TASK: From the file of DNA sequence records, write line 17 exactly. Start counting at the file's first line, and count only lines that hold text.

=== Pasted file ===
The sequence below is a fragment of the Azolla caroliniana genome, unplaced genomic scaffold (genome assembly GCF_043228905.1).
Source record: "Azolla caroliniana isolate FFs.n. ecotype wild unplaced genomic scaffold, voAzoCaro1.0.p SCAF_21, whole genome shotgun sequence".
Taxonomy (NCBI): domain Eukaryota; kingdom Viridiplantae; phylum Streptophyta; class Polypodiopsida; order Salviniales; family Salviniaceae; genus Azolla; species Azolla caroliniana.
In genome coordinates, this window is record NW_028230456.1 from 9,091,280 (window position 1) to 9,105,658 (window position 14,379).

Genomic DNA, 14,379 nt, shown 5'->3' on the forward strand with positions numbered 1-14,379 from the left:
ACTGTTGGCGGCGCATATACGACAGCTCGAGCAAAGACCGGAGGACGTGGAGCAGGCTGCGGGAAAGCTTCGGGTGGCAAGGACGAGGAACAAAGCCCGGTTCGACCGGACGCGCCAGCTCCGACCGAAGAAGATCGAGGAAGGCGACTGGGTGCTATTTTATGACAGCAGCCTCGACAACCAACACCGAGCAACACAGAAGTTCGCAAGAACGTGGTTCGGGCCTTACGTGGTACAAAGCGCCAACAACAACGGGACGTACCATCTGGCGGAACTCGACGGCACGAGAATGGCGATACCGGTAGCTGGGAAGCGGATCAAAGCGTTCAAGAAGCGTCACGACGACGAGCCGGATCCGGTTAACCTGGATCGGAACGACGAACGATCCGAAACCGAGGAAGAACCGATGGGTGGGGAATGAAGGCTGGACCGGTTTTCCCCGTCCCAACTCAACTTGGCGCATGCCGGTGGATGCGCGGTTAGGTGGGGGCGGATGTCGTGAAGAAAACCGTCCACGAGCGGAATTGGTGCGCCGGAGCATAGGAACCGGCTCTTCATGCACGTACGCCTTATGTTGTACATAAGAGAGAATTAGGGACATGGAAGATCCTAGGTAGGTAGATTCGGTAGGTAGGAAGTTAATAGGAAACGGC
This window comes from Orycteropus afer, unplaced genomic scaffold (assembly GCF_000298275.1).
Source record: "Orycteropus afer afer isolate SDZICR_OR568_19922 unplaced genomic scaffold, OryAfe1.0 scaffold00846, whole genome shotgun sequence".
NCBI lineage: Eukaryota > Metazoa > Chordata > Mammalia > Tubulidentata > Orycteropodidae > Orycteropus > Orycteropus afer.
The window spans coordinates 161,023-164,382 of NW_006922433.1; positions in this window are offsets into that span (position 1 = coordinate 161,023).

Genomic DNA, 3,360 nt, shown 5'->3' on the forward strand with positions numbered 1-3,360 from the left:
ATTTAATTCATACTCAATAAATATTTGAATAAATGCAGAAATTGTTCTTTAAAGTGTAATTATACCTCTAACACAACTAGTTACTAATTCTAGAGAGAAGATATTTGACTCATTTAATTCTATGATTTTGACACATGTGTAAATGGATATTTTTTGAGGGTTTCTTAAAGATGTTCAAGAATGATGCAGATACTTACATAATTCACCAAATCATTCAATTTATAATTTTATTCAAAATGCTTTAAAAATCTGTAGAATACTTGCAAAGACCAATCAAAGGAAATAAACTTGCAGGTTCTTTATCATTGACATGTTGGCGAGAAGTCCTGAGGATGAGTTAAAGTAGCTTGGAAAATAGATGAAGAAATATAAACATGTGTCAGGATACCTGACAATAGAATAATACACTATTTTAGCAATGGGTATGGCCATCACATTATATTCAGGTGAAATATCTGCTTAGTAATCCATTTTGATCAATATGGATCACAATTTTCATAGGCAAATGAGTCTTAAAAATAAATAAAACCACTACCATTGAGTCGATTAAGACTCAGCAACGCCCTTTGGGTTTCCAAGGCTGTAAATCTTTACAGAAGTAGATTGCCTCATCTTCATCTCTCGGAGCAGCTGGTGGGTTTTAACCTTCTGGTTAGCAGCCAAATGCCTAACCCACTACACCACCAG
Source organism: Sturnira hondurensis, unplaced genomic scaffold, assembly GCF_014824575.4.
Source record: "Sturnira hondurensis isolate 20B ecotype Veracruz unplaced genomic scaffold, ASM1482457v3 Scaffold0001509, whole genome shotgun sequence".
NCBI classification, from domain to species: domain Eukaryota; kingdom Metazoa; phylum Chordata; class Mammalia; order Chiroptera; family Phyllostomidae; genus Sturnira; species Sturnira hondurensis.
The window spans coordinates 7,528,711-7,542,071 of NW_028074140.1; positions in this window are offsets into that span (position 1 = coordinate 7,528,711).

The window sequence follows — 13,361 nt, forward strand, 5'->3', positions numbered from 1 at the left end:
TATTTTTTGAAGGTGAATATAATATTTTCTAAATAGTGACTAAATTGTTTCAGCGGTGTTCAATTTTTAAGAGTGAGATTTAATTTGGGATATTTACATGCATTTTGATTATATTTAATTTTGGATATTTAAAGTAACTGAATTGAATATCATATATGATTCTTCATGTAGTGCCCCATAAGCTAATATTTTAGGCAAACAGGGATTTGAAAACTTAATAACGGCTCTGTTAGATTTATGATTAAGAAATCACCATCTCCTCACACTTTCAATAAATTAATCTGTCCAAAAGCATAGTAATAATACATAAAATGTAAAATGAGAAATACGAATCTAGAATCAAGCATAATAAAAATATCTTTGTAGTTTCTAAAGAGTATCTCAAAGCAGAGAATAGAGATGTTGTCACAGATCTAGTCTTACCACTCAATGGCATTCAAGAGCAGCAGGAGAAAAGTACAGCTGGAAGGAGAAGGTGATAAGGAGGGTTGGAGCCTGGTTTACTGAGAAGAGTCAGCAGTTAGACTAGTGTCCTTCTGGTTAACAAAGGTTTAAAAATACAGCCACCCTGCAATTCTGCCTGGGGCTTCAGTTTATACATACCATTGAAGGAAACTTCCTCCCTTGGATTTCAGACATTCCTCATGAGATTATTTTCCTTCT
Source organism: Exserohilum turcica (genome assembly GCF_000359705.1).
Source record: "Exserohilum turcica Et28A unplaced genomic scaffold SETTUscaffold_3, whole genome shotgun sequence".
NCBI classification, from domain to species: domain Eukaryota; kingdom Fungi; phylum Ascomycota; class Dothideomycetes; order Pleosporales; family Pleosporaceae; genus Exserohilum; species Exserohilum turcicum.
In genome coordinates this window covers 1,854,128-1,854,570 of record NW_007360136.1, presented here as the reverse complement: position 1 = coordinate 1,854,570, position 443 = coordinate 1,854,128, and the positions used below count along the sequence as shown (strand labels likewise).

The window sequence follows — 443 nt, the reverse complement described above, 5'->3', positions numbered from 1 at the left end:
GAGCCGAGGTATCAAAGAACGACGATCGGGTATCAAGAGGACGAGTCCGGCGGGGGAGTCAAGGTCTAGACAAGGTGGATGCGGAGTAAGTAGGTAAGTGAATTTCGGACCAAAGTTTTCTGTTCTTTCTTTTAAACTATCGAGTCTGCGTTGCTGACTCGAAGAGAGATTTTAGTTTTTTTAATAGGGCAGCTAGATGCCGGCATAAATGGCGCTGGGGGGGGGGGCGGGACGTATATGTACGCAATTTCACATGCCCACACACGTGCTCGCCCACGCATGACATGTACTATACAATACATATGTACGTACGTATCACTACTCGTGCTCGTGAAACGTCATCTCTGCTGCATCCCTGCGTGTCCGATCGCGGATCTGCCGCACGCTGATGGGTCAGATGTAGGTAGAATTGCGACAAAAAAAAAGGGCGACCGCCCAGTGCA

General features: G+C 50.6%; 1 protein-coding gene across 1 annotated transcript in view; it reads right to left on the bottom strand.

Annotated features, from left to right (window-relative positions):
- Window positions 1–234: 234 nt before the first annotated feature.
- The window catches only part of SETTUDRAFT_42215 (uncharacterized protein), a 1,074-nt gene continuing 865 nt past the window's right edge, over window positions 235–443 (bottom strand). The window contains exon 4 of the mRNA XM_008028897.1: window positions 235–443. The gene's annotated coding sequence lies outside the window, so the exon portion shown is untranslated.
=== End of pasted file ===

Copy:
The window sequence follows — 13,361 nt, forward strand, 5'->3', positions numbered from 1 at the left end: